Do not worry about the water quality; a few years ago, the city upgraded the fountain's filtration systems to accommodate a large number of bathers to ensure water safety.

The Pineapple Fountain at Waterfront Park

The Pineapple Fountain at Waterfront Park

Hurricane Hugo

If you are unfamiliar with Charleston, it may seem odd that Charlestonians still talk about Hurricane Hugo as a defining moment in the city's history and refer to things as pre-Hugo or post-Hugo. Yes, Hugo was in September 1989, but its impacts are still noticeable in the city. Realistically, post-Hugo reconstruction shaped today's Charleston. While the storm brought great loss to the area, it also helped usher in an era of rebirth that is exemplified by structures and areas like Waterfront Park.

While it sounds cheesy, I believe Waterfront Park exemplifies the Charleston post-Hugo spirit. Ground was broken for the park in 1988. Hugo caused about $1 million in damage to the unfinished park, but Mayor Riley was determined to see his pet project through to the end. In spite of adversity, construction crews worked around the clock and the park opened on May 11, 1990, only one week behind schedule. You can read about the post-Hugo cleanup and the site's 10-year anniversary celebrations in 2000 on the Post and Courier website.

Hurricane Hugo on 21 September, 1989

Hurricane Hugo on 21 September, 1989

Whether you want to cool off in a fountain, relax in a swing while watching the harbor, or take a jog down the wide paths, Charleston's Waterfront Park is a community treasure. Unlike many parks that are hyped, created by cities, and left to die, Waterfront Park has remained an evolving, vibrant, and beloved part of Charleston for over 20 years. When you visit Charleston, spend some time at the park and I'm confident you'll see why we love it.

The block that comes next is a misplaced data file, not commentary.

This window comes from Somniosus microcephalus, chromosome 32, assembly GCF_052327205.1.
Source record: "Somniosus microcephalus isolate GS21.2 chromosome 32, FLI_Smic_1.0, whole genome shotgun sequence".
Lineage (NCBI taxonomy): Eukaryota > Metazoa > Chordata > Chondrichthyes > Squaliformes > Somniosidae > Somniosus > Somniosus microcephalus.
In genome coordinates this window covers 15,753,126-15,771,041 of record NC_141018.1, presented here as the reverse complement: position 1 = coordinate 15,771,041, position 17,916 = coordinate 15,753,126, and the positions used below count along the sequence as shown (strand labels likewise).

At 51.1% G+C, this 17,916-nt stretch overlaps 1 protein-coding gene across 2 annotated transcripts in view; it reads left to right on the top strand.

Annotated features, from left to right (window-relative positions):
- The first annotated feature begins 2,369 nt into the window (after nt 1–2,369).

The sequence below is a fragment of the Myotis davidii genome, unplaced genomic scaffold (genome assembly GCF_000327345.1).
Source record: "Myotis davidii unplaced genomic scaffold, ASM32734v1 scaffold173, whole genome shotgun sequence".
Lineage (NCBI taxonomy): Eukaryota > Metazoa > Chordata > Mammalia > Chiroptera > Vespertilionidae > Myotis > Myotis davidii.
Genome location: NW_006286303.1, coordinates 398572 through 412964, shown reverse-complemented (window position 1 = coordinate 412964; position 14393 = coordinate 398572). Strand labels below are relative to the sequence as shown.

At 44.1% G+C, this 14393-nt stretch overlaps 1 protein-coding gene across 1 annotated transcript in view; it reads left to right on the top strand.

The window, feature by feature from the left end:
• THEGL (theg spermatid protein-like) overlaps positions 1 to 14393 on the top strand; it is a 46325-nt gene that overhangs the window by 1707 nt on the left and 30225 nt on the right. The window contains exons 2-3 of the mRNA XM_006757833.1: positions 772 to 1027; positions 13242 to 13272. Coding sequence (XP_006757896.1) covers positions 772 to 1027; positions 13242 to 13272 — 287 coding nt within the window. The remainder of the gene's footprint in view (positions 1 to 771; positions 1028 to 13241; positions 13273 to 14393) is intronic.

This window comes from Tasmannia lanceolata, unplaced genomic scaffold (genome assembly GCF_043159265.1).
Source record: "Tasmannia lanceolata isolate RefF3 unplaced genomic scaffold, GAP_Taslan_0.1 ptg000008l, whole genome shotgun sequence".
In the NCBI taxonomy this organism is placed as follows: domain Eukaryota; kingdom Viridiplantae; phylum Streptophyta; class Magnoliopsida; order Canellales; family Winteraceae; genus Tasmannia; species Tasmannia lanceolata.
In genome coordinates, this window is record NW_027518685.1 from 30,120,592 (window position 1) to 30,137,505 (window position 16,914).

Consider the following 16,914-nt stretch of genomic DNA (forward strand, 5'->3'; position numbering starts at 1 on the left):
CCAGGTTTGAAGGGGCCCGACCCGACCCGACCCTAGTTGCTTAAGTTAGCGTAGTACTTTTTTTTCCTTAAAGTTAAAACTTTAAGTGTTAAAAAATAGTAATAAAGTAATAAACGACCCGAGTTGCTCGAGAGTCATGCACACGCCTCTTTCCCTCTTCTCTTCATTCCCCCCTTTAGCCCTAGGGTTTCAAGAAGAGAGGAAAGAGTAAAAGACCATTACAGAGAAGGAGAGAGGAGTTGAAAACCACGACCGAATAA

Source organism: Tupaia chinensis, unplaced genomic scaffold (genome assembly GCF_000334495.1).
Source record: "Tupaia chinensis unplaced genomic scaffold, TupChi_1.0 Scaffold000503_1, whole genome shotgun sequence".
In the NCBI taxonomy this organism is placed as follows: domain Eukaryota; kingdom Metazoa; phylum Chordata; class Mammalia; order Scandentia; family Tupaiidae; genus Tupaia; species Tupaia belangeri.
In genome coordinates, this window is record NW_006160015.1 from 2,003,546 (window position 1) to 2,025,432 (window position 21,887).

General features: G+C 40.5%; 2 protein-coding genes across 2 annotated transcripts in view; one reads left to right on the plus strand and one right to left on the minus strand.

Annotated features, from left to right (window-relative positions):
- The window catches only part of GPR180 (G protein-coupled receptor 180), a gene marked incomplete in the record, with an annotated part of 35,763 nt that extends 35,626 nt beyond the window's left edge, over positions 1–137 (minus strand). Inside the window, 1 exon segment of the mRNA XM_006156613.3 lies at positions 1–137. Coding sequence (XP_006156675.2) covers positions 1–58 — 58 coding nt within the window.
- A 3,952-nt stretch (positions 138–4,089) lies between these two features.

If you want to know more about Charleston sites, visit my article on choosing which plantation to see while you are in the area. Pay the Lady of the South a visit; you won't regret it.

Waterfront Park, Charleston, SC


Natasha (author) from Hawaii on June 15, 2012:

Thank you - I'm very glad you enjoyed it and hope you find enjoyment in things I write in the future!

God is dead on June 15, 2012:

Very nice blog, Reminds me of my good times. Thank you and keep it up.

I shall keep in touch with your articles (:

Natasha (author) from Hawaii on June 14, 2012:

Thank you and thanks for taking the time to comment! I appreciate it.

Nyesha Pagnou MPH from USA on June 14, 2012:

Thanks for an interesting hub. The fountains look very pretty. I'd love to visit Waterfront park one day.

Natasha (author) from Hawaii on June 14, 2012:

Thank you for stopping by my hy hub hopefully you get the chance to stop by the park, too, at some point.